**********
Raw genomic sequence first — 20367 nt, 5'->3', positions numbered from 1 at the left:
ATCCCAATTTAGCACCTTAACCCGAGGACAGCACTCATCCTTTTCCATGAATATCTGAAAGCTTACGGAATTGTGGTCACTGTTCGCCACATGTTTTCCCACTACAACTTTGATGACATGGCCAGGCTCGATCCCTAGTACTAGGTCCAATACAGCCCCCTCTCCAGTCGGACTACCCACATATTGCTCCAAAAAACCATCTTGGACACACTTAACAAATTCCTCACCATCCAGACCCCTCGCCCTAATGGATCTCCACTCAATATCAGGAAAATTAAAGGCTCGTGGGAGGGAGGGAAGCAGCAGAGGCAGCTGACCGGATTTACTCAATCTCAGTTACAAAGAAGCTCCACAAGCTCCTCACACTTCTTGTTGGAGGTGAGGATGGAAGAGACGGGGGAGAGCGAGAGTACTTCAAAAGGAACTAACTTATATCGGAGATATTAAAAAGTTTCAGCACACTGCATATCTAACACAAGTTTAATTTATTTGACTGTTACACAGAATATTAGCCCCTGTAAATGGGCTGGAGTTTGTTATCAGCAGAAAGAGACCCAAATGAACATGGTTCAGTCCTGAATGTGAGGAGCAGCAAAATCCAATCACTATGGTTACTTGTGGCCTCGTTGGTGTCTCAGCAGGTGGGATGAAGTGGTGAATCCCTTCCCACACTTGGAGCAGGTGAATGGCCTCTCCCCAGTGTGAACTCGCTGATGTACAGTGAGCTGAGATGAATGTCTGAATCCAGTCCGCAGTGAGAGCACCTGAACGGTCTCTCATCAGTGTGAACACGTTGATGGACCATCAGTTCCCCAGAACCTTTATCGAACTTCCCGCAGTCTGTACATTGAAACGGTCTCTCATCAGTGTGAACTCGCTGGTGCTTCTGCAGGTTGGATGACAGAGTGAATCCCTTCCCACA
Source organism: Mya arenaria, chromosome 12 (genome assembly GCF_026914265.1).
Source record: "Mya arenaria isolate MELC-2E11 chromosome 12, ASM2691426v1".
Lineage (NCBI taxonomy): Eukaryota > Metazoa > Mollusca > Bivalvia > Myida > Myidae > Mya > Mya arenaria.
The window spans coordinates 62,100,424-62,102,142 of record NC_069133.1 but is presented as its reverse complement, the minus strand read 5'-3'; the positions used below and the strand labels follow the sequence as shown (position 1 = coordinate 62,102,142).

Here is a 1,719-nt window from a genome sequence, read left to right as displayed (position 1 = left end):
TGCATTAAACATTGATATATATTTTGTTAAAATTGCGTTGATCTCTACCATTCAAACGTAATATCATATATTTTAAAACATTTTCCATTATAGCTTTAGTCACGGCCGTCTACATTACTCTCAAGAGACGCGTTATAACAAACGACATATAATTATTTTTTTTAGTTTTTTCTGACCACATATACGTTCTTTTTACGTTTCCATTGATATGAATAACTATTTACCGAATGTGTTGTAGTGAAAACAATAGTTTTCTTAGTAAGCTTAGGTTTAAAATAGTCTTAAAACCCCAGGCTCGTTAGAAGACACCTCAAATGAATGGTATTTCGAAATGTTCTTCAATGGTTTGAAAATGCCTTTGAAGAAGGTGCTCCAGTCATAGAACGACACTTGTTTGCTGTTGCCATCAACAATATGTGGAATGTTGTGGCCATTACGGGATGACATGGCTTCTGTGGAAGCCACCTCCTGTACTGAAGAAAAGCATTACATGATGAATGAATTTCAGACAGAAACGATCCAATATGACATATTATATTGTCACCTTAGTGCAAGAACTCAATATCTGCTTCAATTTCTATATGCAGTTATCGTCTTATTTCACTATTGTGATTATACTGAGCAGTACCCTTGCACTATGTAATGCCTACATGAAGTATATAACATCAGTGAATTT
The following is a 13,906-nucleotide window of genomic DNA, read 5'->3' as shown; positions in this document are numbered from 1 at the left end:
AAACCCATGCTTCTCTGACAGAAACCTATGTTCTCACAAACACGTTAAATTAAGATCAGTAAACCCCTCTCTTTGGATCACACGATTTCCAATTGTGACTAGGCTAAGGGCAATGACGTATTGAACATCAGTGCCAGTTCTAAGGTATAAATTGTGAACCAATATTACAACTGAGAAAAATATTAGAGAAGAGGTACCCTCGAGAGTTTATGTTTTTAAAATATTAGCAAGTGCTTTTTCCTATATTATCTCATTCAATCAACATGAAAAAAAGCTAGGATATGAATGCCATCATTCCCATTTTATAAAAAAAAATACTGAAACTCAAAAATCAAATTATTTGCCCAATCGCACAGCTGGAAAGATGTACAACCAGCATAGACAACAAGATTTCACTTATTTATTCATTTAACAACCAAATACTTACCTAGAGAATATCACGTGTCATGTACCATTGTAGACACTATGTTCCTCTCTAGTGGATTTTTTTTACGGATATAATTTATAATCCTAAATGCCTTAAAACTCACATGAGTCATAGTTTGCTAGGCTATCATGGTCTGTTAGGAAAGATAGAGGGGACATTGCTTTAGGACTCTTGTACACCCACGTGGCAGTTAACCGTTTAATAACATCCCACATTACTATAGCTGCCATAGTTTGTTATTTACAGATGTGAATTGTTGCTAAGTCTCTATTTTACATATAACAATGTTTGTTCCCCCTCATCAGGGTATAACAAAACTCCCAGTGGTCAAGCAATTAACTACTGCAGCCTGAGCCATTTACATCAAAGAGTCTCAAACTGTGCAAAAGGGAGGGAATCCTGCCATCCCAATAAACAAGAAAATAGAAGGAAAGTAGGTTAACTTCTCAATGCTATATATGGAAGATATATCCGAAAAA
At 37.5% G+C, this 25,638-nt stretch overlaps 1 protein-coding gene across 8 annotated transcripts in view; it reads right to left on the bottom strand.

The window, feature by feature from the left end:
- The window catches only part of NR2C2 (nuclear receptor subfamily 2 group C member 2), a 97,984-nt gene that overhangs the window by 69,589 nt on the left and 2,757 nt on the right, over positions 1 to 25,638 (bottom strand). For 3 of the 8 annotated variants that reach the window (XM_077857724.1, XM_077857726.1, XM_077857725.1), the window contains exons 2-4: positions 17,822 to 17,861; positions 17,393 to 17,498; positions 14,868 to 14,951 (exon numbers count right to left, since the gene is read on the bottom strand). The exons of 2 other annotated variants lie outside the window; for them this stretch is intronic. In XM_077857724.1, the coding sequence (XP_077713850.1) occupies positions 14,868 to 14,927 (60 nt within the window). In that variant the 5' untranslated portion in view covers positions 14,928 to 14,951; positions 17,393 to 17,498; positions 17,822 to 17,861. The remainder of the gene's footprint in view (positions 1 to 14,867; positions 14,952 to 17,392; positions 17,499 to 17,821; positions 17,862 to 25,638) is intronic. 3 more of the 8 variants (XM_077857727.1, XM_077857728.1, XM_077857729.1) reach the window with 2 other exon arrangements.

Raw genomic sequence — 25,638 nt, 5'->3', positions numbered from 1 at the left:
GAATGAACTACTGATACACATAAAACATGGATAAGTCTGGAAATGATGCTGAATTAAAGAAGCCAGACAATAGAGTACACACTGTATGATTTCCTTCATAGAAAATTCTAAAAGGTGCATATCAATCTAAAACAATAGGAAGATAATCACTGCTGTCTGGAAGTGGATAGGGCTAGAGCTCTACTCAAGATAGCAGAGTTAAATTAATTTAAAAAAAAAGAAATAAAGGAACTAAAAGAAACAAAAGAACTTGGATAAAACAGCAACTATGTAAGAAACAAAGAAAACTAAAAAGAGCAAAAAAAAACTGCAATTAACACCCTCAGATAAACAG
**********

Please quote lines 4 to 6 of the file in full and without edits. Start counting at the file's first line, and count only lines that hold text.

Source record: "Mya arenaria isolate MELC-2E11 chromosome 12, ASM2691426v1".
Lineage (NCBI taxonomy): Eukaryota > Metazoa > Mollusca > Bivalvia > Myida > Myidae > Mya > Mya arenaria.
The window spans coordinates 62,100,424-62,102,142 of record NC_069133.1 but is presented as its reverse complement, the minus strand read 5'-3'; the positions used below and the strand labels follow the sequence as shown (position 1 = coordinate 62,102,142).